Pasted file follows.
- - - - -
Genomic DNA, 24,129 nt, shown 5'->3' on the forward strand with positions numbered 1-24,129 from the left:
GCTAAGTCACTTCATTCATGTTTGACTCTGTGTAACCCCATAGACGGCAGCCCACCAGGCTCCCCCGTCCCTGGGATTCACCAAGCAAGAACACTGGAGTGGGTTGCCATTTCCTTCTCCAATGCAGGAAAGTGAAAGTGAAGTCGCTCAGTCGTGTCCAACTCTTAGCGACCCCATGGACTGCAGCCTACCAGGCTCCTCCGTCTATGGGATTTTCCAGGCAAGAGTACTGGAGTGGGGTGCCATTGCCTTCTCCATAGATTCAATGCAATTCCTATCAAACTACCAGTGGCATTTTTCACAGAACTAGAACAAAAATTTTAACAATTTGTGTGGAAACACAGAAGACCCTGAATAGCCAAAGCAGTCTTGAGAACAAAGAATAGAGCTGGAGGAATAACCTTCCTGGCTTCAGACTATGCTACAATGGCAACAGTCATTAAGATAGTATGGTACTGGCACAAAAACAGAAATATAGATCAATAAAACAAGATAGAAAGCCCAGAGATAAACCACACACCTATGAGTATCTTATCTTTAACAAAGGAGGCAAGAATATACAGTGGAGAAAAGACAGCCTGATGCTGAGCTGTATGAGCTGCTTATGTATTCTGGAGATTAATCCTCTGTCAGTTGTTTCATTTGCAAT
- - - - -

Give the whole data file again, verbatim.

Genomic DNA, 24,129 nt, shown 5'->3' on the forward strand with positions numbered 1-24,129 from the left:
GCTAAGTCACTTCATTCATGTTTGACTCTGTGTAACCCCATAGACGGCAGCCCACCAGGCTCCCCCGTCCCTGGGATTCACCAAGCAAGAACACTGGAGTGGGTTGCCATTTCCTTCTCCAATGCAGGAAAGTGAAAGTGAAGTCGCTCAGTCGTGTCCAACTCTTAGCGACCCCATGGACTGCAGCCTACCAGGCTCCTCCGTCTATGGGATTTTCCAGGCAAGAGTACTGGAGTGGGGTGCCATTGCCTTCTCCATAGATTCAATGCAATTCCTATCAAACTACCAGTGGCATTTTTCACAGAACTAGAACAAAAATTTTAACAATTTGTGTGGAAACACAGAAGACCCTGAATAGCCAAAGCAGTCTTGAGAACAAAGAATAGAGCTGGAGGAATAACCTTCCTGGCTTCAGACTATGCTACAATGGCAACAGTCATTAAGATAGTATGGTACTGGCACAAAAACAGAAATATAGATCAATAAAACAAGATAGAAAGCCCAGAGATAAACCACACACCTATGAGTATCTTATCTTTAACAAAGGAGGCAAGAATATACAGTGGAGAAAAGACAGCCTGATGCTGAGCTGTATGAGCTGCTTATGTATTCTGGAGATTAATCCTCTGTCAGTTGTTTCATTTGCAAT